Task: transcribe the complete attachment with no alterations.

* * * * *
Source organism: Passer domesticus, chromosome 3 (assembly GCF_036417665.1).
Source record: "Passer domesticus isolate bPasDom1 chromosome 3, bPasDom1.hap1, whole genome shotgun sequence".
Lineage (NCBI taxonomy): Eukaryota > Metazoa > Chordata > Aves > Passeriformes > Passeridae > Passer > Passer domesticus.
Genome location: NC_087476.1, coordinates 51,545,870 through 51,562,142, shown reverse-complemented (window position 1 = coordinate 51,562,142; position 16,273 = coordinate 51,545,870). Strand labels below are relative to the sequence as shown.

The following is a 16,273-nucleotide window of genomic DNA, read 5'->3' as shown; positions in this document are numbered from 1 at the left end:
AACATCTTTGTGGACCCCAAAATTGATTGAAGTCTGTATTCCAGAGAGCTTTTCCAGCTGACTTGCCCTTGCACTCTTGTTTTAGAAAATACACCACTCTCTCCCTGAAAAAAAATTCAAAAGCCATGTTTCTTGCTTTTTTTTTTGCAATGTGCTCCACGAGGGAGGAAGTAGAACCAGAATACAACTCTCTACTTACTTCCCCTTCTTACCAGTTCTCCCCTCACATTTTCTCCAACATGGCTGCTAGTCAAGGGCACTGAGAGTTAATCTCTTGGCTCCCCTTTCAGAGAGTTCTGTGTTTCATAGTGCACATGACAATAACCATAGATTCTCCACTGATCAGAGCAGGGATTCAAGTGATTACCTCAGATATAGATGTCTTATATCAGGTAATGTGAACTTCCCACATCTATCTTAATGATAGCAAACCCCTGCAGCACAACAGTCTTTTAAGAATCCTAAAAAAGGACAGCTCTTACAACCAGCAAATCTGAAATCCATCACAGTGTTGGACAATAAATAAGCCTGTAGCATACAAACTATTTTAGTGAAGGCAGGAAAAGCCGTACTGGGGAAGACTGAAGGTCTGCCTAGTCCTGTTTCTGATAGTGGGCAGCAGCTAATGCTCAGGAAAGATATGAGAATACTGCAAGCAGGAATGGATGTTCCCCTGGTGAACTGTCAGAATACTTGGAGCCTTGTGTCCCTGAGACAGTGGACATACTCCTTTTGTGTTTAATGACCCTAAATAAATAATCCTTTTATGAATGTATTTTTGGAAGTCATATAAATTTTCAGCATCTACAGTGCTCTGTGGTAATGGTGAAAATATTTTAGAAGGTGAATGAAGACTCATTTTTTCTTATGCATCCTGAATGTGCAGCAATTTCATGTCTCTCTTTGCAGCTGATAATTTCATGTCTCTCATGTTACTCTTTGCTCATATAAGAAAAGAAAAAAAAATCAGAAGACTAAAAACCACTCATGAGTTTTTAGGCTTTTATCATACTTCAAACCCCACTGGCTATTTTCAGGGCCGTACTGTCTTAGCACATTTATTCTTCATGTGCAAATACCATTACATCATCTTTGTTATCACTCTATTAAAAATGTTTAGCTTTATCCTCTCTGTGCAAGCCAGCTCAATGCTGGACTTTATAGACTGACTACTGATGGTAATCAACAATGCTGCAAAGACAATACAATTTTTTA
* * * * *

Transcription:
Source organism: Passer domesticus, chromosome 3 (assembly GCF_036417665.1).
Source record: "Passer domesticus isolate bPasDom1 chromosome 3, bPasDom1.hap1, whole genome shotgun sequence".
Lineage (NCBI taxonomy): Eukaryota > Metazoa > Chordata > Aves > Passeriformes > Passeridae > Passer > Passer domesticus.
Genome location: NC_087476.1, coordinates 51,545,870 through 51,562,142, shown reverse-complemented (window position 1 = coordinate 51,562,142; position 16,273 = coordinate 51,545,870). Strand labels below are relative to the sequence as shown.

The following is a 16,273-nucleotide window of genomic DNA, read 5'->3' as shown; positions in this document are numbered from 1 at the left end:
AACATCTTTGTGGACCCCAAAATTGATTGAAGTCTGTATTCCAGAGAGCTTTTCCAGCTGACTTGCCCTTGCACTCTTGTTTTAGAAAATACACCACTCTCTCCCTGAAAAAAAATTCAAAAGCCATGTTTCTTGCTTTTTTTTTTGCAATGTGCTCCACGAGGGAGGAAGTAGAACCAGAATACAACTCTCTACTTACTTCCCCTTCTTACCAGTTCTCCCCTCACATTTTCTCCAACATGGCTGCTAGTCAAGGGCACTGAGAGTTAATCTCTTGGCTCCCCTTTCAGAGAGTTCTGTGTTTCATAGTGCACATGACAATAACCATAGATTCTCCACTGATCAGAGCAGGGATTCAAGTGATTACCTCAGATATAGATGTCTTATATCAGGTAATGTGAACTTCCCACATCTATCTTAATGATAGCAAACCCCTGCAGCACAACAGTCTTTTAAGAATCCTAAAAAAGGACAGCTCTTACAACCAGCAAATCTGAAATCCATCACAGTGTTGGACAATAAATAAGCCTGTAGCATACAAACTATTTTAGTGAAGGCAGGAAAAGCCGTACTGGGGAAGACTGAAGGTCTGCCTAGTCCTGTTTCTGATAGTGGGCAGCAGCTAATGCTCAGGAAAGATATGAGAATACTGCAAGCAGGAATGGATGTTCCCCTGGTGAACTGTCAGAATACTTGGAGCCTTGTGTCCCTGAGACAGTGGACATACTCCTTTTGTGTTTAATGACCCTAAATAAATAATCCTTTTATGAATGTATTTTTGGAAGTCATATAAATTTTCAGCATCTACAGTGCTCTGTGGTAATGGTGAAAATATTTTAGAAGGTGAATGAAGACTCATTTTTTCTTATGCATCCTGAATGTGCAGCAATTTCATGTCTCTCTTTGCAGCTGATAATTTCATGTCTCTCATGTTACTCTTTGCTCATATAAGAAAAGAAAAAAAAATCAGAAGACTAAAAACCACTCATGAGTTTTTAGGCTTTTATCATACTTCAAACCCCACTGGCTATTTTCAGGGCCGTACTGTCTTAGCACATTTATTCTTCATGTGCAAATACCATTACATCATCTTTGTTATCACTCTATTAAAAATGTTTAGCTTTATCCTCTCTGTGCAAGCCAGCTCAATGCTGGACTTTATAGACTGACTACTGATGGTAATCAACAATGCTGCAAAGACAATACAATTTTTTA